The film was released in 1927, at the crest of a national fascination with college life. In addition to being a great Keaton comedy, 'College' offers vintage glimpses into what higher education was like nearly a century ago.

Keaton, along with Charlie Chaplin and Harold Lloyd, stands today as one of the silent screen's three great clowns. Some critics regard Keaton as the best of all; Roger Ebert wrote in 2002 that "in an extraordinary period from 1920 to 1929, (Keaton) worked without interruption on a series of films that make him, arguably, the greatest actor-director in the history of the movies."

As a performer, Keaton was uniquely suited to the demands of silent comedy. Born in 1895, he made his stage debut as a toddler, joining his family's knockabout vaudeville act and learning to take falls and do acrobatic stunts at an early age.

A remarkable pantomime artist, Keaton naturally used his whole body to communicate emotions from sadness to surprise. And in an era with no post-production special effects, Keaton's acrobatic talents enabled him to perform all his own stunts, including some spectacular examples in 'College.'

Keaton gets roughed up in 'College.'

In reviving Keaton's 'College,' the Flying Monkey aims to show silent film as it was meant to be seen—in restored prints, on a large screen, with live music, and with an audience.

"All those elements are important parts of the silent film experience," said Rapsis, who will accompany the film. "Recreate those conditions, and classics of early Hollywood such as 'College' leap back to life in ways that audiences still find entertaining."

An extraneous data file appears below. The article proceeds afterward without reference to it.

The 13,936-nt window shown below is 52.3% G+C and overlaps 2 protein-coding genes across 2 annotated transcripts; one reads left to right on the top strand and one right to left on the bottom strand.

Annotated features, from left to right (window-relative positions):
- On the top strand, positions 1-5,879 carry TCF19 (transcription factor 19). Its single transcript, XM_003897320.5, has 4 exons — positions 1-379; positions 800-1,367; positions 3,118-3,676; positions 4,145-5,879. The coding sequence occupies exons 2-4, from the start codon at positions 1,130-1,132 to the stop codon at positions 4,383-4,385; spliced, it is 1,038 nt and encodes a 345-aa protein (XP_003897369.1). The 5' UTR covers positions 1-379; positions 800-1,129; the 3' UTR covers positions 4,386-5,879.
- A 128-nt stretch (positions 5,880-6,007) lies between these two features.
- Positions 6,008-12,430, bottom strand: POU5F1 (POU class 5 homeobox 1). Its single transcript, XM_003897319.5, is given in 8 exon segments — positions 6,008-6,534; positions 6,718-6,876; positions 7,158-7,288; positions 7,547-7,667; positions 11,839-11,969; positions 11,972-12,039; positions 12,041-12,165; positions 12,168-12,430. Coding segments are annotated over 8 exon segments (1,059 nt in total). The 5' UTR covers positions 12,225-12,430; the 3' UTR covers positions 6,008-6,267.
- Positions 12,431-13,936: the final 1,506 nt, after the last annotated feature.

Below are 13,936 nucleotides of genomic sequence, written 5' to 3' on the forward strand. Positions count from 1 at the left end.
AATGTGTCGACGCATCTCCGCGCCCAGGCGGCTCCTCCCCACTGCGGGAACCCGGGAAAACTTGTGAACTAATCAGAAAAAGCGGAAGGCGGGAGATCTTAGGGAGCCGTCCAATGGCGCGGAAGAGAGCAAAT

Rapsis performs on a digital synthesizer that reproduces the texture of the full orchestra, creating a traditional "movie score" sound. He improvises the complete score in real time during the screening.

"Creating a movie score on the fly is kind of a high-wire act, but it can often make for more excitement than if everything is planned out in advance," Rapsis said.

Rapsis encouraged people unfamiliar with silent film to give 'College' a try.

"If you haven't seen a silent film the way it was intended to be shown, then you're missing a unique experience," Rapsis said. "At their best, silent films still do connect with cinema-goers. They retain a tremendous power to cast a spell, engage an audience, tap into elemental emotions, and provoke strong reactions."

Upcoming silent film programs at the Flying Monkey include:

• Wednesday, Oct. 16, 2019, 6:30 p.m.: 'The Hunchback of Notre Dame' (1923); Lon Chaney stars in the original screen adaptation of Victor Hugo's classic novel about a deformed bellringer in medieval Paris. A moving and timeless drama filled with classic scenes and capped with a thrilling climax!

• Thursday, Nov. 14, 2019, 6:30 p.m.: 'The Wind' (1928) starring Lillian Gish; a frail young woman from the east moves in with her cousin in the west, where she causes tension within the family and is slowly driven mad. Towering, intense performance by Lillian Gish in one of MGM's last major silent dramas.

Buster Keaton's 'College' (1927) will be screened on Wednesday, Sept. 11 at 6:30 p.m. at the Flying Monkey Moviehouse and Performance Center, 39 S. Main St., Plymouth, N.H. Admission is $10 per person; tickets are available online at or at the door. For more information, call the theater at (603) 536-2551.